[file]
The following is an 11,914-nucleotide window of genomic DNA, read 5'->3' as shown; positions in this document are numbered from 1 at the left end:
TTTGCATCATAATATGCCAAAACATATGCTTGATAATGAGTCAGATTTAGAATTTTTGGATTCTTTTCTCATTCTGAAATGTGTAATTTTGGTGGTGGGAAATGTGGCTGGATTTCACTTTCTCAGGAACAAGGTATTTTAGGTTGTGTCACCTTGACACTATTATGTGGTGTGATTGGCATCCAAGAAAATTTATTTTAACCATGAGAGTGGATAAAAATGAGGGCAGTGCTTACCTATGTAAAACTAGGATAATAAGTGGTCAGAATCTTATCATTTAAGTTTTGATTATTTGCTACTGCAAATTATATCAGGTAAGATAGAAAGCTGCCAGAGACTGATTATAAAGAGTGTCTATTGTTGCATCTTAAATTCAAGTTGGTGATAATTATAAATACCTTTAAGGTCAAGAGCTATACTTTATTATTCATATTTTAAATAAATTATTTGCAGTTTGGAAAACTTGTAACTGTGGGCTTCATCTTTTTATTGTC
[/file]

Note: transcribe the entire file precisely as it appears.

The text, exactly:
The following is an 11,914-nucleotide window of genomic DNA, read 5'->3' as shown; positions in this document are numbered from 1 at the left end:
TTTGCATCATAATATGCCAAAACATATGCTTGATAATGAGTCAGATTTAGAATTTTTGGATTCTTTTCTCATTCTGAAATGTGTAATTTTGGTGGTGGGAAATGTGGCTGGATTTCACTTTCTCAGGAACAAGGTATTTTAGGTTGTGTCACCTTGACACTATTATGTGGTGTGATTGGCATCCAAGAAAATTTATTTTAACCATGAGAGTGGATAAAAATGAGGGCAGTGCTTACCTATGTAAAACTAGGATAATAAGTGGTCAGAATCTTATCATTTAAGTTTTGATTATTTGCTACTGCAAATTATATCAGGTAAGATAGAAAGCTGCCAGAGACTGATTATAAAGAGTGTCTATTGTTGCATCTTAAATTCAAGTTGGTGATAATTATAAATACCTTTAAGGTCAAGAGCTATACTTTATTATTCATATTTTAAATAAATTATTTGCAGTTTGGAAAACTTGTAACTGTGGGCTTCATCTTTTTATTGTC